The information in this report is preliminary and will be either supplemented or corrected during the course of the investigation.
On February 4, 2018, about 2:27 a.m. eastern standard time, southbound National Passenger Railroad Corporation (Amtrak) train 91, operating on a track warrant, diverted from the main track through a hand-thrown switch into a siding and collided head-on with stationary CSX Transportation local freight train F777 03. The accident occurred on the CSX Columbia Subdivision in Cayce, South Carolina. At the time of the accident, the temperature was 40°F, and the wind was light. The figure shows the accident scene.
Figure. A view of the accident scene.
The engineer and conductor of the Amtrak train died as a result of the collision. At least 92 passengers and crewmembers on the Amtrak train were transported to medical facilities. The engineer of the stopped CSX train had exited the lead locomotive before the Amtrak train entered the siding, ran to safety, and was not injured. The conductor of the CSX lead locomotive saw the Amtrak train approaching in the siding and ran to the back of locomotive. The conductor was thrown off the locomotive and sustained minor injuries. Accident damage was estimated at $25 million.
The normal method of train operation on the subdivision was a traffic control system with wayside signals. Signal indications authorize movement in either direction. On the day before the accident, February 3, 2018, CSX signal personnel suspended the traffic control signal system to install updated traffic control system components for implementing positive train control (PTC) on the subdivision. During the suspension, scheduled to last through February 4, 2018, dispatchers would use track warrants to move trains through absolute blocks in the work territory. The signal personnel stopped work at the accident location at 7:00 p.m., and were scheduled to return on February 4 to complete the effort.
The NTSB formed the following technical investigative working groups:
NTSB investigators inspected the track structure, signal system, and mechanical equipment; collected and are examining records for operations, signal systems, mechanical equipment, and track and engineering; and interviewed train crewmembers, train dispatchers, and other personnel from CSX and Amtrak. In addition, investigators are reviewing the emergency response to the accident. Members of the NTSB investigative team traveled to Jacksonville, Florida, to investigate the dispatching aspects of the accident, to test the CSX signal system, and to conduct additional interviews.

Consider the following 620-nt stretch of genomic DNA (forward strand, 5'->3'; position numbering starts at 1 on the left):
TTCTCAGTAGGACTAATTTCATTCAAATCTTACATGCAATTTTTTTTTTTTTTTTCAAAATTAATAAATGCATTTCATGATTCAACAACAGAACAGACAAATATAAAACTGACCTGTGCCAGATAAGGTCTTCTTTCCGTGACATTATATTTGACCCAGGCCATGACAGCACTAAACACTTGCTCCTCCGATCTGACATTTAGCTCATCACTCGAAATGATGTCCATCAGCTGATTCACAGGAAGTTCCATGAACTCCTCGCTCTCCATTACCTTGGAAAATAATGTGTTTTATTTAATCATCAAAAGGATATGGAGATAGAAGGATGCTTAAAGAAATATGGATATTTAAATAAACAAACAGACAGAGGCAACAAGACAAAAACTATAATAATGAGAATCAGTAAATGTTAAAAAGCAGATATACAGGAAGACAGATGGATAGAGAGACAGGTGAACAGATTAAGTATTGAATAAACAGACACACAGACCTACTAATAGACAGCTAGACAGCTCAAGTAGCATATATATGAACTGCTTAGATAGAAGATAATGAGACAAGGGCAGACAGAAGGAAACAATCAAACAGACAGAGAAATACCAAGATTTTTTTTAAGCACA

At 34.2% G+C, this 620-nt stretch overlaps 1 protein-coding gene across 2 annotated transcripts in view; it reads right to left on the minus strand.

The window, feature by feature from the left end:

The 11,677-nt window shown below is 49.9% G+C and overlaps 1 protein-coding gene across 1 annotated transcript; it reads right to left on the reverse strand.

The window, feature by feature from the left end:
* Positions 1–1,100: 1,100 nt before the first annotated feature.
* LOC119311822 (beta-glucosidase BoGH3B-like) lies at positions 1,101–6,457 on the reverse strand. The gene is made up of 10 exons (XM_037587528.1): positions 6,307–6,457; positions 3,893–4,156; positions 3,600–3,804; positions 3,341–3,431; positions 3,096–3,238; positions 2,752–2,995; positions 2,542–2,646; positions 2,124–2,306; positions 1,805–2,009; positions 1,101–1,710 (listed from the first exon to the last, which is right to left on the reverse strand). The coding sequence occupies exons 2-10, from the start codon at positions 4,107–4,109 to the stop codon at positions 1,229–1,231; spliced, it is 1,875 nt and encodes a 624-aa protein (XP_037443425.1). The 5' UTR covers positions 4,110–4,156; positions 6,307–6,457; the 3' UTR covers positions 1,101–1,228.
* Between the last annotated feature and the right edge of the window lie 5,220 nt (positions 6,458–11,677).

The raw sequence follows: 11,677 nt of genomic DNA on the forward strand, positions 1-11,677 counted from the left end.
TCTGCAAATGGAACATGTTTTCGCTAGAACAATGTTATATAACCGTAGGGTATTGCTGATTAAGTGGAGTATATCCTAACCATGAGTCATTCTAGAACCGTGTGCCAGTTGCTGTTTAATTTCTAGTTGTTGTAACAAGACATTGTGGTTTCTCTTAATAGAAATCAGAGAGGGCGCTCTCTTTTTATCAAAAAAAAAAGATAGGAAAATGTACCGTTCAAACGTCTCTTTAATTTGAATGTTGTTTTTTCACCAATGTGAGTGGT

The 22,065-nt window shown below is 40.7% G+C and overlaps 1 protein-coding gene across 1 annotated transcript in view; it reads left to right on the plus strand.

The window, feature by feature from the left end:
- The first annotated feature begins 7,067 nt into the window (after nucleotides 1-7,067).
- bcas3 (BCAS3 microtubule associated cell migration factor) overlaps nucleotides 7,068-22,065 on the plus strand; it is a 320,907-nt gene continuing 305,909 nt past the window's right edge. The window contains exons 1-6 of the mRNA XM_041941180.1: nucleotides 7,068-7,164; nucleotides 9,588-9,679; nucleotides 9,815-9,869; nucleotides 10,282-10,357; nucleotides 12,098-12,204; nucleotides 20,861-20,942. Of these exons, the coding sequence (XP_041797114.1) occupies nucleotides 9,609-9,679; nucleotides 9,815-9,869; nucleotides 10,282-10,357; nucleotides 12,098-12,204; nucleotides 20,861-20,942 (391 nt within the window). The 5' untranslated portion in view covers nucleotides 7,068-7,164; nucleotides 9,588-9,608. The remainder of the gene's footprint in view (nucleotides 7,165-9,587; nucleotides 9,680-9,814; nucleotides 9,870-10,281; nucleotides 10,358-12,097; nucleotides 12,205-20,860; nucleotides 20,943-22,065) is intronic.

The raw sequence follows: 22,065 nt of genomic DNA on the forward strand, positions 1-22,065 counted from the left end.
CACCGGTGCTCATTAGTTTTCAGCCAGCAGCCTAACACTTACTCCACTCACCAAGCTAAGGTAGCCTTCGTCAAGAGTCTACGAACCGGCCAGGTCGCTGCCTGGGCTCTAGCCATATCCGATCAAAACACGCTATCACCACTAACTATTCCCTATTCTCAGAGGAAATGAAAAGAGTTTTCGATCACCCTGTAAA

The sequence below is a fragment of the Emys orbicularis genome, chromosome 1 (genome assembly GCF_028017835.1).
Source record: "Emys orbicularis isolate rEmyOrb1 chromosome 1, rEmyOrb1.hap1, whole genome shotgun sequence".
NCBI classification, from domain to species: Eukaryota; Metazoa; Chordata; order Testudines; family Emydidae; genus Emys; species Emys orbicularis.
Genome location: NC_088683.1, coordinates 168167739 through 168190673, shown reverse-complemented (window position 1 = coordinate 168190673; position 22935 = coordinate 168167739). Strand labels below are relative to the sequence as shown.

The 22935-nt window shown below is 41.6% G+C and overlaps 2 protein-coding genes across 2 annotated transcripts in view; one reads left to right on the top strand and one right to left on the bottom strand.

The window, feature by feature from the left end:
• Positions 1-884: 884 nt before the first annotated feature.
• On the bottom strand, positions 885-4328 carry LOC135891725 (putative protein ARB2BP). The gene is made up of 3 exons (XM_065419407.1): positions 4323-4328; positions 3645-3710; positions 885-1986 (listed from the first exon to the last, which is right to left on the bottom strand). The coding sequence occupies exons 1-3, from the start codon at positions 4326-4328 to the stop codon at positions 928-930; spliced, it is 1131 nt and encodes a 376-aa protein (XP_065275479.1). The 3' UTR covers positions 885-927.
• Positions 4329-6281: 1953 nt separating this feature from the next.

While on-scene, NTSB investigators located and removed the undamaged event data recorder from the destroyed Amtrak locomotive. The event data recorder was taken to Amtrak’s Raleigh, North Carolina facility, where it was successfully downloaded under the supervision of the NTSB recorder group chairman. An initial review of the data revealed the following information:
From the train’s last stop, the maximum speed reached 57 mph, which was below the 59 mph limit allowed under signal suspension rules.
About 7 seconds before the end of the recording, the train was moving at 56 mph and the train’s horn was activated for 3 seconds.
The brake pipe pressure began decreasing 2 seconds later.
The following second, the throttle transitioned from full throttle to idle, while the train was moving at 54 mph.
The engineer induced emergency braking one second later, while the train was moving at a speed of 53 mph.
The recording ended 2 seconds later, as the train’s air braking system was approaching maximum braking effort and the train’s speed was 50 mph.
The Amtrak locomotive’s forward-facing video recorder hard drive was recovered and downloaded in NTSB’s laboratory in Washington, D.C. The initial review of the recording indicated that it ended prior to the collision. NTSB engineers are attempting additional forensic efforts to determine if additional information can be recovered. Other investigative efforts included the download of information from the forward-facing video recorder and the extraction of the event recorder from the CSX lead locomotive.
Parties to the investigation include the Federal Railroad Administration, CSX, Amtrak, Brotherhood of Locomotive Engineers and Trainmen, International Sheet Metal, Air, Rail, and Transportation Workers-Transportation Division, Brotherhood of Railroad Signalmen, and the State of South Carolina Office of Regulatory Staff.
In response to this accident, on February 13, 2018, the NTSB issued an urgent recommendation requesting that the Federal Railroad Administration issue an emergency order providing instructions for railroads to follow when signal suspensions are in effect and a switch has been reported relined for a main track.
1 Track warrant is a method of authorizing movements or protecting employees or on-track equipment in signaled or nonsignaled territory on controlled track within specified signals. These movements are under the jurisdiction of the train dispatcher.
2 (a) CSX used a mandatory directive, known as an EC-1 form, permitting passenger trains to proceed at speeds not to exceed 59 mph and for freight trains to proceed at speeds not to exceed 49 mph. (b) Absolute block means a block in which no train is permitted to enter while it is occupied by another train.